Hospital operator Kindred Healthcare Inc (KND.N) went hostile with a $533 million offer for Gentiva Health Services Inc GTIV.O, after the home healthcare services provider rejected the bid saying it could generate more value as a standalone company.
Kindred said it made its $14-per-share offer public on Thursday since Gentiva was unwilling to discuss a potential deal to create a company with adjusted annual revenue of about $7.2 billion offering a full spectrum of services to an aging U.S. population.
While it was not clear when or at what price Kindred first made an offer, the company on May 5 raised its bid to $14 per share, which Gentiva rejected on May 13, according to letters between the companies made public by Kindred.
Analysts said the offer was a good "exit strategy" for Gentiva's shareholders as the stock has languished below Kindred's offer price since August 2011, despite acquisitions to boost growth.
"We view (the rejection) as a meaningful error on (Gentiva) management's part, as our long experience tells us that it would take management a very long time to create that kind of increase in value," CRT Research analyst Sheryl Skolnick wrote in a note.
Kindred said it was ready to raise its bid, currently equally split between cash and stock, to an all-cash offer.
Kindred said many Gentiva shareholders, and mainly the more than 20 percent who also held Kindred's stock, would support the deal.
Gentiva did not return emails seeking comment.
Gentiva's shares were trading up 61 percent at $13.75 in midday trading. They jumped as much as 90 percent earlier. Kindred's shares were up 6.7 percent at $23.40, while shares of home healthcare companies Amedisys Inc (AMED.O) and LHC Group (LHCG.O) also rose.
Before Thursday's gains, Gentiva's shares traded at 9.3 times estimated forward earnings, a steep discount to the valuation of 17.9 times for the healthcare services sector and 18.5 times for the broader healthcare sector.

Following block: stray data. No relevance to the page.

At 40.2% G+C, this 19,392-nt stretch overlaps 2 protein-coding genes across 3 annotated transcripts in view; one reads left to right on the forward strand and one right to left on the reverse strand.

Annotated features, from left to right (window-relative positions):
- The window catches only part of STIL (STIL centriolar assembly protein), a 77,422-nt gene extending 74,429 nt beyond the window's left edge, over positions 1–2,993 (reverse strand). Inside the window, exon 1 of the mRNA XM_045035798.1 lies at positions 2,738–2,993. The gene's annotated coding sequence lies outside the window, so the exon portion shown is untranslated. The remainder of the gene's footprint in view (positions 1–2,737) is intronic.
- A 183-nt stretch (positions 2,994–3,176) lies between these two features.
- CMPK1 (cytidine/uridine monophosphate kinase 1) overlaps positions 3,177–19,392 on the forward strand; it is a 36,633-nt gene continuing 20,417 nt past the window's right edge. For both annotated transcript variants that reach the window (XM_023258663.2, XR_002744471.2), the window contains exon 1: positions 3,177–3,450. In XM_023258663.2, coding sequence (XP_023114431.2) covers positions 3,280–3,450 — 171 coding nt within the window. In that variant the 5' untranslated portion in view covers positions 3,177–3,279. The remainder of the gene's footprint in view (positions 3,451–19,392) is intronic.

Kindred's offer - worth $1.6 billion including debt - is the latest in a string of healthcare deals and unsolicited offers announced over the past few weeks, already making 2014 the busiest year for acquisitions in the sector.
Gentiva itself bought Odyssey HealthCare Inc for $1 billion in 2010. The company, struggling with federal budget cuts and changes in Medicare reimbursement rates, last year paid $409 million for Harden Healthcare Services' home healthcare businesses.
Raymond James' analysts favored Kindred's offer, saying a combined company would strengthen Gentiva's balance sheet, which was "stretched to the limits" with the potential of further strain due to regulatory pressures.
The brokerage upgraded Gentiva's stock to "market perform" from "underperform", saying the stock's price over the short term would be linked to a potential deal.
Citi advised Kindred and Cleary Gottlieb Steen & Hamilton LLP was its legal adviser.
(Editing by Savio D'Souza)